Kilkenny Celtic Festival Irish dancing, music, theatre and language in September through to October each year.
Kilkenny Racing Festival The Irish sure love the ‘gee gees’, and this National Hunt two day event takes place at the beginning of October. A real treat for lovers of equestrian pursuits.
The Irish Conker Championships Conkers should need no introduction for those of you born before this noble game was banned from schools on the basis of health and safety. Here’s your chance to watch it played the way it should be.
WHEN TO GO
· Kilkenny lies in the heart of what is known as the ‘Sunny South East’, an Irish area renowned for its extremes of temperature.
· The highest ever recorded temperature was 33.3 °C Summer averages are more likely to be around 23 °C however; with winter temperatures not much lower than 8 °C. Zero temps are by no means unheard of, with snow at times.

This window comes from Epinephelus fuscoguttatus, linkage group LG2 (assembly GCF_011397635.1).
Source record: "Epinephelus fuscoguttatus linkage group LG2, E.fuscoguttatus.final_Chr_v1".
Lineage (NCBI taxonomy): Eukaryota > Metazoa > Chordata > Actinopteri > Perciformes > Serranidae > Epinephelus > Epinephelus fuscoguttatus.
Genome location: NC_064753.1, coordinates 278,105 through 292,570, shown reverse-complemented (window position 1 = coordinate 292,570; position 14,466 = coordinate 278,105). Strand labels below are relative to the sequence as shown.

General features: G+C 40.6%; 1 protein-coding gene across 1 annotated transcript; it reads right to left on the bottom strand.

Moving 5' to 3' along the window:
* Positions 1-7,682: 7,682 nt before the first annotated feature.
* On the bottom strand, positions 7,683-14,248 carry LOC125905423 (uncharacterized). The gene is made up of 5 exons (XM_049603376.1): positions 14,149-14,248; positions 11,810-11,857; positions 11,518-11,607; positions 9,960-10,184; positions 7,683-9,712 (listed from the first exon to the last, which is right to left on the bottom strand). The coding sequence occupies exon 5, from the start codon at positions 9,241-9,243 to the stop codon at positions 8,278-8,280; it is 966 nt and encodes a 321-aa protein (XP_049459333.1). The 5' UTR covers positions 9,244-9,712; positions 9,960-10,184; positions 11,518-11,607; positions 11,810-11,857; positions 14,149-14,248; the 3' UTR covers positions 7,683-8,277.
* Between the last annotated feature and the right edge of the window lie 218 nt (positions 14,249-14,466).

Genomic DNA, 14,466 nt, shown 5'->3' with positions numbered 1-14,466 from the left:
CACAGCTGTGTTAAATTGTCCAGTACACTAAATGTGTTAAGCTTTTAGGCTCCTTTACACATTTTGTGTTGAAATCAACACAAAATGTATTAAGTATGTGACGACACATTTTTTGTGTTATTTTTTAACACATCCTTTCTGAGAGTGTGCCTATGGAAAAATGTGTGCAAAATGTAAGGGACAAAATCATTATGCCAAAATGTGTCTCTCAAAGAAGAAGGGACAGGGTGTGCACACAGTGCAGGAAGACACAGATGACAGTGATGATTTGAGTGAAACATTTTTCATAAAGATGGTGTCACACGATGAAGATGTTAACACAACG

· Rainy weather is ever present, with 2009 being the wettest on record. However having a sheltered location means Kilkenny at least doesn’t suffer the driving winds that many other locations in Ireland endure.
· Driving to Kilkenny from Dublin is straightforward – the M7, then the M9 then the N10 for the last ten miles into Kilkenny. Bus Eireann runs a service from Dublin which terminates at John St, next to the train station.
· Five trains a day leave Kilkenny for Dublin, a journey which takes one and three quarter hours and costs 22 Euros (currently). Trains also connect to Waterford.
· Kilkenny does have an airfield but those of you wishing to come by plane will have to fly yourself. The only other option is to fly to Dublin or Waterford International airports which are connected to Kilkenny via public transport.